As seen the Charleston Regional Business Journal, by Alexandria Ng
From the moment male cadets shave their heads and become “knobs,” the nickname given to those first-years, students at The Citadel are exposed to diversity and inclusion from all levels of the institution.
Whether it’s required leadership development courses that emphasize the school’s core values of honor, duty and respect when encountering difference of opinion and background, or the opportunity to join extracurriculars based on culture, faith and experience, efforts have been taken to ensure a space on campus for each student.
“We as a state entity are educating the future, not only of our state, but also of the country,” said Kelly Brennan, associate provost for enrollment management. “It’s very important, economically, educationally and in the military, to make sure that there is diverse representation and inclusion in all organizations because the more smart people you have around the table who are looking at things from different lenses, the better ways you’ll have to solve problems.”
The push for diversifying The Citadel experience begins even before students walk in the door. Through meeting with families to address concerns and sharing success stories from alumni and leaders who represent all walks of life, the admissions team aims to showcase a community where all find their niche, Brennan said.
Efforts in outreach have also increased the past few months with the help of the newly formed Citadel African American Alumni Association, she said.
“We’ve done a nice job over the last decade of making personal connections with the students and making sure they feel that they’ll be welcomed,” Brennan said. “And the way to do that is to reach out and answer their questions and make sure they see themselves represented in our alumni and in our current cadet stories that are coming out of admissions.”
According to the admissions tracking report, active deposits from women went up 32.5% over last year, as did those from students of color at 49.2%. In tracking the past 10 years, growth is reflected in the 25% increase of cadets identifying as ethnic minorities and the record 81% increase of female cadets.
While the classes of 2022 and 2034 have the highest number of Latino cadets in Citadel history, the class of 2021 has the highest number of Black and female freshman cadet-recruits in its entirety, giving it the highest ethnic minority population.
Hiring a diverse population of faculty and staff also plays into creating a culture where students feel seen and represented, said Shawn Edwards, chief diversity officer at The Citadel. Accessibility and awareness are key, she said. It’s not enough to open up a position; hiring teams must be intentional in connecting with underrepresented communities.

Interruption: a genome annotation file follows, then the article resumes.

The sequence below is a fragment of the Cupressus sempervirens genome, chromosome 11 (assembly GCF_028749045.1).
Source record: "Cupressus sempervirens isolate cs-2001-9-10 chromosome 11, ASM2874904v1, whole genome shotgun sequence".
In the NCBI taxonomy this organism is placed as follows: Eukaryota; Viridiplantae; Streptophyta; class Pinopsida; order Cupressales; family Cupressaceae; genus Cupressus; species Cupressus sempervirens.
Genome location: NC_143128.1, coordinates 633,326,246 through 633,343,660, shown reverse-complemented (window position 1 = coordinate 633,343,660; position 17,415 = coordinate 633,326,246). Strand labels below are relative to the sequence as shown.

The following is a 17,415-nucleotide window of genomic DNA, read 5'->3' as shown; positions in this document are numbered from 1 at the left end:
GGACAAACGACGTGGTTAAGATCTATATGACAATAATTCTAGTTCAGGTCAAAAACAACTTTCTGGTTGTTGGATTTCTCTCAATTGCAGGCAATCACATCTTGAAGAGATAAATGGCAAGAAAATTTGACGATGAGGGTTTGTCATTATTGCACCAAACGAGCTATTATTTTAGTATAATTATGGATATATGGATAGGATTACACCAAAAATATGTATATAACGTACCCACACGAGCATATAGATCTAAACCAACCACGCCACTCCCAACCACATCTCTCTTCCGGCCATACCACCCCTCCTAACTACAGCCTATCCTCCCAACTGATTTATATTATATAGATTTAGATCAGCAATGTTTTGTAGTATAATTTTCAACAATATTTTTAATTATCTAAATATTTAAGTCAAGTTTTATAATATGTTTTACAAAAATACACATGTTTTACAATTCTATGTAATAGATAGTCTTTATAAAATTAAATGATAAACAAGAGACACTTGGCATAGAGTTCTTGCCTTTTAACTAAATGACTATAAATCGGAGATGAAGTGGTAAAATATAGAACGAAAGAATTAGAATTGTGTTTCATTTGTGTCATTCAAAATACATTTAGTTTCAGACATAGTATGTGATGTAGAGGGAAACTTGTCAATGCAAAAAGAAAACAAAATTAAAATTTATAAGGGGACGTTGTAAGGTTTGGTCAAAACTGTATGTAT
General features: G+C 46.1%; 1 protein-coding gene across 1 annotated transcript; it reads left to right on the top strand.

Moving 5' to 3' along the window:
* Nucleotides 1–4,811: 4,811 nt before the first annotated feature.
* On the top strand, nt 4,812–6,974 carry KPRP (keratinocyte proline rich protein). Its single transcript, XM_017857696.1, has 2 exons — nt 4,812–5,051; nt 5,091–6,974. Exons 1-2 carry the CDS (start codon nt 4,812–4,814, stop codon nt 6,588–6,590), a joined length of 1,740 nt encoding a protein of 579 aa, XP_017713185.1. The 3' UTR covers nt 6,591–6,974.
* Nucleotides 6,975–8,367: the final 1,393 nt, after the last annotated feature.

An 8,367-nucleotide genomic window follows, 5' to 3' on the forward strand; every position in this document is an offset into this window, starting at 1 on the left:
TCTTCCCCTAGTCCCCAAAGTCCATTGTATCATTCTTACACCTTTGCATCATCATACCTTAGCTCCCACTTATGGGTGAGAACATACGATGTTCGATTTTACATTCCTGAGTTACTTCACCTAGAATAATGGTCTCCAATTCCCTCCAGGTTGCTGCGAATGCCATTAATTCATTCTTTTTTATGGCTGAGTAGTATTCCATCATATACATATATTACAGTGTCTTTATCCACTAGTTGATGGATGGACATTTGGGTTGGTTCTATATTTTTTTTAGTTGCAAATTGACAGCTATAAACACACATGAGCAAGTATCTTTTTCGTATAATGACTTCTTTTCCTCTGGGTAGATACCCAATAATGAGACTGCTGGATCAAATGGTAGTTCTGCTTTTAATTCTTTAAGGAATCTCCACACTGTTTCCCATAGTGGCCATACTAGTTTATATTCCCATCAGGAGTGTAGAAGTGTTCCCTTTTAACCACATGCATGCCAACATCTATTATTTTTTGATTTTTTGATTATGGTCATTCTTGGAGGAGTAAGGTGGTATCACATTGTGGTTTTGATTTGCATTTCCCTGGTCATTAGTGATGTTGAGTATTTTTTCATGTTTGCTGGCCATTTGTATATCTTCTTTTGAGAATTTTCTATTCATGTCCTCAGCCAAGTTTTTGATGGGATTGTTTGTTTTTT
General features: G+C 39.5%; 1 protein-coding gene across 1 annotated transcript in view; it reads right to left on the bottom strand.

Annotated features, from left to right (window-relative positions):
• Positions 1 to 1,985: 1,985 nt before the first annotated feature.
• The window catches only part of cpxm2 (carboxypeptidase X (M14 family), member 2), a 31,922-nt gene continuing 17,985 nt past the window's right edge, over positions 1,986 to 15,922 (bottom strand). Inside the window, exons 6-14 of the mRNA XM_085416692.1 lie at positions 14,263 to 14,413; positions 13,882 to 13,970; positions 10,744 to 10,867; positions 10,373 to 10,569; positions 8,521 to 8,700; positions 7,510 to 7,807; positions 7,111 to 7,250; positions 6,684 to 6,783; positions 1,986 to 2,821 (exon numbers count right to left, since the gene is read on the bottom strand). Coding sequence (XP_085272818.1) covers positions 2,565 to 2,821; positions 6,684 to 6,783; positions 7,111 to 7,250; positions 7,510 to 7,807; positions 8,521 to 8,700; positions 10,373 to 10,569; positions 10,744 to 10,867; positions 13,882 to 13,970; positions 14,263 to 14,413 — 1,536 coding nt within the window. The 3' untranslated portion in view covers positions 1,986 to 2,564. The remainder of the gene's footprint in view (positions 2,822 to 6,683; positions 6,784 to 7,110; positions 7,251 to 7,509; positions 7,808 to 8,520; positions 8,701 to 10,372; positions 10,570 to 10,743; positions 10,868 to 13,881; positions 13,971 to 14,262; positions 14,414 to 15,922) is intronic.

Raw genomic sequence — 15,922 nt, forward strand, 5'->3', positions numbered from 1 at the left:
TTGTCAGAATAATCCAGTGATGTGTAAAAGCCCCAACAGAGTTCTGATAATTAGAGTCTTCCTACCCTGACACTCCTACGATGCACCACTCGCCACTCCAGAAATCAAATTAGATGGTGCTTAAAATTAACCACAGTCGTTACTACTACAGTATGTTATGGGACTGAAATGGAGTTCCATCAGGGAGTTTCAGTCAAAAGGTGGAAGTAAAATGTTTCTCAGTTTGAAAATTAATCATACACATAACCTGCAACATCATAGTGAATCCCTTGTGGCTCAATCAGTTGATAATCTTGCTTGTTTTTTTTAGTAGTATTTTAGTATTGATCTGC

“We’re always going to focus on skillset first, but it’s up to us to make sure that the candidate pools are diverse,” Edwards said. “If a person of color or a female or someone of the LGBTQ community never even knows that the position is available, that’s a problem.”
Search committees are trained to decrease bias in the hiring processes. Of staff, 21% identify as Black, Hispanic or Asian, while 44% are women. Of faculty, 18% come from minority backgrounds, while 38% are women.
Across campus, a team of staff and faculty have joined to form the Diversity Equity and Inclusion Council, established in 2015 to promote inclusion and equality and to provide oversight for these efforts. Starting this upcoming school year, the council plans to begin involving students.
From this hub comes support for cultural-, faith- and identity-based student clubs, as well as for the Truth, Racial Healing and Transformation Center, one of the first 10 in America. Through this center, CitListen sessions are held, where community partners and speakers are invited to facilitate conversation.
When the murder of George Floyd in 2020 sparked the Black Lives Matter movement and protests against police brutality across the country, the council also held a town hall with faculty to help process through what was happening.
When a series of shootings in March at three Atlanta spas killed eight people, six of whom were Asian women, and protests against anti-Asian rhetoric arose across the nation, the council responded as well by checking in with their Asian American students, faculty and staff.
“We want to make sure that they understand that they’re going to come in contact with all sorts of people, and coming from a place of care and understanding is going to be important, regardless of whether they end up in the military or graduate school or the workforce,” Edwards said.